These sessions will give your students the opportunity to gain a real insight into studying History at university.
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What is History at university?
Challenging conceptions of History through varied source analysis, oral, pictorial, etc., coupled with an introduction to Historical methodology at level four.
The 1930s: The "Devil's Decade" or the dawn of affluence?
Historians continue to argue about how we should interpret the 1930s. Popular imagination conjurers up the deprivation of the soup kitchen and mass unemployment yet the 1930s also witnessed the dawning of the age of the “property-owning democracy". Our challenge is to reconcile these two conflicting experiences and come to a more rounded understanding of the period.
Suffragists and 'Antis': How women opposed Women's Suffrage
The 2018 centenary of the partial enfranchisement of women prompted a lot of publicity about the campaign for votes for women, but did you know that many women joined the campaign against votes for women. This workshop with USW historian Dr Rachel Lock-Lewis shows how studying the 'losers' helps us to understand British Society before the First World War.
The Politics of Poverty: The evolution of attitudes towards the 'deserving and undeserving' poor in 1830-1914
Using the idea of ‘change over time’, the session creates a debate around John Ruskin’s statement; Charity. How often it is difficult to be wisely charitable; to do good without multiplying the sources of evil! To gives alms is nothing unless you give thought also. It is written, not blessed is he that feedeth the poor," but blessed is he that considereth the poor." A little thought and a little kindness are often worth more than a great deal of money.
Talkin Dust Bowl Blues: Ecological disaster and the construction of migrants as cultural 'folk devils'
Investigating the causes and effects of the ‘Great Plough up’ in the American Midwest, through a discussion of contemporary source materiel including the artwork of Grant Wood, the novels of John Steinbeck, photographic images recorded by the Farm Security Administration, oral history recordings and the music of Woody Guthrie.
Would the real Doctor Strangelove please stand up? Origins of the Cold War 1945-1955
Why did wartime allies become peacetime adversaries? How did Confrontation lead to Containment? This lecture offers an introduction to the historiographical debate that has raged for almost seven decades surrounding the origins of the Cold War.
All animals are equal. But some animals are more equal than others", Animal Farm
The historiography of the Russian Revolution, throws up a myriad of questions. Was the revolution inevitable, or was it a response to the conditions in Tsarist Russia? To what extent did the revolutions of 1905 and 1917 have popular support? Was the October Revolution, a popular revolution or simply an opportunistic coup? Moreover, how successful was the new society created by Lenin and the Bolsheviks? Comrade, our mission is to spark debate on these questions in two hours!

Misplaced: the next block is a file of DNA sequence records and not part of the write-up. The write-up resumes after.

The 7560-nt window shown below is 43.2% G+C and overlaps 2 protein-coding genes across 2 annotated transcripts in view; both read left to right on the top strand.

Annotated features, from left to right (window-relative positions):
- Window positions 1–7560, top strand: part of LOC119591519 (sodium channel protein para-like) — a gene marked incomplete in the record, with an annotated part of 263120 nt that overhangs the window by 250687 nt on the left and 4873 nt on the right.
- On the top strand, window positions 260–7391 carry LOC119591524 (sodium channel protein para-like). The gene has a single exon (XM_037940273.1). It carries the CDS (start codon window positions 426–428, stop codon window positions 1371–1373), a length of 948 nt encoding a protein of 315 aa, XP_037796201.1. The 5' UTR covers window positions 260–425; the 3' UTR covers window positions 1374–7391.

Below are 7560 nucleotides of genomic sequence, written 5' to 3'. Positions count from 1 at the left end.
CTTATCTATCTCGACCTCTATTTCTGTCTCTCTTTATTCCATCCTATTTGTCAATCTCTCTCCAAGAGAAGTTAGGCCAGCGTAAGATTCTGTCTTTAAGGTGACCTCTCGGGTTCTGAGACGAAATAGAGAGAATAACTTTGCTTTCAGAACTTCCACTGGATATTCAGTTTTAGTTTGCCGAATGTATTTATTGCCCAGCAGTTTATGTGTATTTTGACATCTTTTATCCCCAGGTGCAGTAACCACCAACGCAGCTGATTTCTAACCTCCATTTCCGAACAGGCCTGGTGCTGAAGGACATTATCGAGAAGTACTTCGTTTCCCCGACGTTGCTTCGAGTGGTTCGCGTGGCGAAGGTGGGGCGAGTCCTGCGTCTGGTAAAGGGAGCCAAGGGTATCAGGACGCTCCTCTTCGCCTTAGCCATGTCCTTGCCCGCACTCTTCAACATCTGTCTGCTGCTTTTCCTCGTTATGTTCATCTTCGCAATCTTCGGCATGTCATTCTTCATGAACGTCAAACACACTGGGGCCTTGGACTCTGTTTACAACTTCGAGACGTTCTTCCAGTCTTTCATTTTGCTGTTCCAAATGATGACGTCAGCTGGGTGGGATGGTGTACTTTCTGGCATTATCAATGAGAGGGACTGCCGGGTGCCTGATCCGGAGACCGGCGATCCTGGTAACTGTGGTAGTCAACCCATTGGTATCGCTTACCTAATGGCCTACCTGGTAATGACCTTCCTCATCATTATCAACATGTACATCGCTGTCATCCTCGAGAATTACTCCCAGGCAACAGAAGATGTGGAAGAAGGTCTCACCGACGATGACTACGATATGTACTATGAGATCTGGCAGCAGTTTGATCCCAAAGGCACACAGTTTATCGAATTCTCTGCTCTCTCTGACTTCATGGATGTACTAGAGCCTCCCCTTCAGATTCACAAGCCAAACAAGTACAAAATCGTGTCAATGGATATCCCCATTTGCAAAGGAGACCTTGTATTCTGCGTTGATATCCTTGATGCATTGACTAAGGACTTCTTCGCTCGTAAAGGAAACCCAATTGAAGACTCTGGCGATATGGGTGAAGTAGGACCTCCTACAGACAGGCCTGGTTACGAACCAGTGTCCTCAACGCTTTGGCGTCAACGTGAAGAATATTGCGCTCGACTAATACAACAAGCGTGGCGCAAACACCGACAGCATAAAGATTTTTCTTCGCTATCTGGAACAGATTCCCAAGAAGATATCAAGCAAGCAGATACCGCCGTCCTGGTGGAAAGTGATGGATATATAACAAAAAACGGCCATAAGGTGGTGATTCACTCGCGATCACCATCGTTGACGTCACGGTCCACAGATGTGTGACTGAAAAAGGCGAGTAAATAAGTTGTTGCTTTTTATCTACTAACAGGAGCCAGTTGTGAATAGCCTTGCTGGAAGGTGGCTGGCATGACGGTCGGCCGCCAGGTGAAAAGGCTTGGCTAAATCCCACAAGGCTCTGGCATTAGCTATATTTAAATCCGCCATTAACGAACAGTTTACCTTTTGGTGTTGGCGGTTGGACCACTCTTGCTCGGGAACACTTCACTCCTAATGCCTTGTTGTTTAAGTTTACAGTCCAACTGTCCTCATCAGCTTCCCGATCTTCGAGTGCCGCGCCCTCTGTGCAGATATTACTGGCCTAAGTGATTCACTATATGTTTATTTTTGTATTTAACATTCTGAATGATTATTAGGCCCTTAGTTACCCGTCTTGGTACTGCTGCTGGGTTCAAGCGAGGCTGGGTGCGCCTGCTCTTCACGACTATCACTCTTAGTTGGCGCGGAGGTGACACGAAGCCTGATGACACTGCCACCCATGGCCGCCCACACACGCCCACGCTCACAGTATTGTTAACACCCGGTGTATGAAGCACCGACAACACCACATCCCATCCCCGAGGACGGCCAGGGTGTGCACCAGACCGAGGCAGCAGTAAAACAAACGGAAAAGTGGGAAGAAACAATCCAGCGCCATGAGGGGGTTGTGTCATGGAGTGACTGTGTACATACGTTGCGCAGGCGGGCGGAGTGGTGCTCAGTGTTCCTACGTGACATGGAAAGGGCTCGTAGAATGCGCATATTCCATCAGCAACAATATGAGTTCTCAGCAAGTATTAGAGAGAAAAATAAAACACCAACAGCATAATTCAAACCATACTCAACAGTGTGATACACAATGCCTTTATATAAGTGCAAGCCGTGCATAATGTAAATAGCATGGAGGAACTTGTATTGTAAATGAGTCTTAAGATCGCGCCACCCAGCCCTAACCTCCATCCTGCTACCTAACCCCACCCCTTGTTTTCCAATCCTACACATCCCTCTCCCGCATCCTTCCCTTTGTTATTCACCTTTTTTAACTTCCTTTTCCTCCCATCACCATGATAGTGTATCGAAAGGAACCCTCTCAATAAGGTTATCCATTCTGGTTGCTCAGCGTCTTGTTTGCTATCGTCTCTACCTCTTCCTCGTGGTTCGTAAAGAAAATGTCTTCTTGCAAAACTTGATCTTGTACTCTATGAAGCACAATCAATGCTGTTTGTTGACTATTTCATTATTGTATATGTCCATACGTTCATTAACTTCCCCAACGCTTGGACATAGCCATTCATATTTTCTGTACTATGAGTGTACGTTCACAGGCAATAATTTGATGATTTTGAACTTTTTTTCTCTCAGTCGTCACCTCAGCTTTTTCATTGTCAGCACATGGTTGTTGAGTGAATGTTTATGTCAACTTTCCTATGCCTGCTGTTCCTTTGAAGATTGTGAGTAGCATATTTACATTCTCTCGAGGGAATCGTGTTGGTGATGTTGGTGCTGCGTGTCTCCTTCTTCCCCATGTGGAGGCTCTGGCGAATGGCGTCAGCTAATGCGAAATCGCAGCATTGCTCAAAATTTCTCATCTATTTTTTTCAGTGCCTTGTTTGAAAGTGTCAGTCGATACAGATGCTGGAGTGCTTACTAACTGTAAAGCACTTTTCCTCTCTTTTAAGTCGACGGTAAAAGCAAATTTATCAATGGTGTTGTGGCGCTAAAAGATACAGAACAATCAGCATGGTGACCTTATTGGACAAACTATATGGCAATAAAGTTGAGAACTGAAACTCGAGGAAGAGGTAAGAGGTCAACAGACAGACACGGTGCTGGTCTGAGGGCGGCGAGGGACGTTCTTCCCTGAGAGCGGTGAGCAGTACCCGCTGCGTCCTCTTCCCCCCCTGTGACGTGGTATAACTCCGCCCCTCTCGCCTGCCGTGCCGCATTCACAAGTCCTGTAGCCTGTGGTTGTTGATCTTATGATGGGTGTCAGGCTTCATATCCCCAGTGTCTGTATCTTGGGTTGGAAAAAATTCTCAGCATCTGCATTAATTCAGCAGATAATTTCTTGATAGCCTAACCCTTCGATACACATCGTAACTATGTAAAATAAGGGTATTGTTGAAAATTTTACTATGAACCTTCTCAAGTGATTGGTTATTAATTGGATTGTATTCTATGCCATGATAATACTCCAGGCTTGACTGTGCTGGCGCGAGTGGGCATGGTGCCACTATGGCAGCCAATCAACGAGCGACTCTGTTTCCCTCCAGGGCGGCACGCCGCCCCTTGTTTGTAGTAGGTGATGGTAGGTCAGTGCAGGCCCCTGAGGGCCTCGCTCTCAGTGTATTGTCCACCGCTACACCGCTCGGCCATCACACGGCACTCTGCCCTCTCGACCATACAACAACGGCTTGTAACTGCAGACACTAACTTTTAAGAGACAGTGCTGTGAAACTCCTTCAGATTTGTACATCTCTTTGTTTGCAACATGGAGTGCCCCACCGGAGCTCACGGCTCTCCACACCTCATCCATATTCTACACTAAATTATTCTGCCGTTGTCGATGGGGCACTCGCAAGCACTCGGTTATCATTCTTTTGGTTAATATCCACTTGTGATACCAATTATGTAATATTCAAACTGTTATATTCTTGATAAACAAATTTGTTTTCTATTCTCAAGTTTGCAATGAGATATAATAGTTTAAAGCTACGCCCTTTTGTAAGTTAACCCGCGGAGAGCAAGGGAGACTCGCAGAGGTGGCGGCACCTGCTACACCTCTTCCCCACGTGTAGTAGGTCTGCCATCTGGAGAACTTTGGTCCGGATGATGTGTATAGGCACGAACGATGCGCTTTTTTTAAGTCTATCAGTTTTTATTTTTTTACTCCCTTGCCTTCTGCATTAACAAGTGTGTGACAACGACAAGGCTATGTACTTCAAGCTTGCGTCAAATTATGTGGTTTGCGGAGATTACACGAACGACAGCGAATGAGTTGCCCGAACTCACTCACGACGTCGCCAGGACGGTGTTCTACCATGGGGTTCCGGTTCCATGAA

Led from above or drive from below? Perspectives on the Civil Rights Movement 1954-1968
The time frame of the civil rights movement in many ways mirrored the development of social history or ‘history from below’. Social history offered a voice among others to the disenfranchised and the subjugated, so it would surely offer a perfect vehicle for the movement. Why then was the historiographical debate surrounding civil rights for more than a decade after his death still dominated by Martin Luther King and biographical or ‘History from above’?
The Tudor Queens: Power and Gender in the 16th Century
The popular images of the two reigning Tudor queens, Mary and Elizabeth, are long established and quite distinct. This workshop explores the myths, the contrasts, the connections, and the latest research on 'Bloody Mary' and the 'Virgin Queen'.
Witches and Demons: What produced Europe's 'Witch-craze'?
A workshop with USW historian Dr Jonathan Durrant, exploring why fifty thousand people were executed for the imaginary crime of witchcraft across Europe in the Early Modern period.
The Nuclear Age: Media, politics and protest
From Hiroshima to Chernobyl and beyond - what drove popular protest and radical politics in post-war Britain, and how were Europe's divisions reflected here in the television age?
Race, culture and memorisation in Wales
Inspired by the fall of Edward Colston and issues of cultural heritage raised by the Black Lives Matter movement, this session investigates the controversial histories of ‘race’ and empire in Welsh memorials and monuments.
The Study of Cinema
The study of cinema exhibition offers us a fascinating insight into the unique relationship between the moving image and its audiences. This illustrated talk, suitable for students working in a wide range of subjects - including Film and Media, English, History and Sociology - will investigate the way in which our experience of cinema has developed from the very intimate and personal ‘peephole viewing’ of Edison’s kinetoscope to the truly social, immersive experiences we recognise today. We’ll take in the lavish 1,000+ seater auditorium or ‘dream palace’, the ‘drive-in’ popular with American youths, the bespoke movie theatre and the multiplex. And we’ll consider whether the increasingly popular ‘pop up’ cinema, site-specific screenings and the ‘open cinema’ movement (aimed at extending exhibition to excluded communities) is the future of independent cinema exhibition in the UK.
Bookings by Teachers for Key Stage 4 (Students aged 14-16)
Bookings by Teachers for Key Stage 5 (Students aged 16-18)
This event is delivered online
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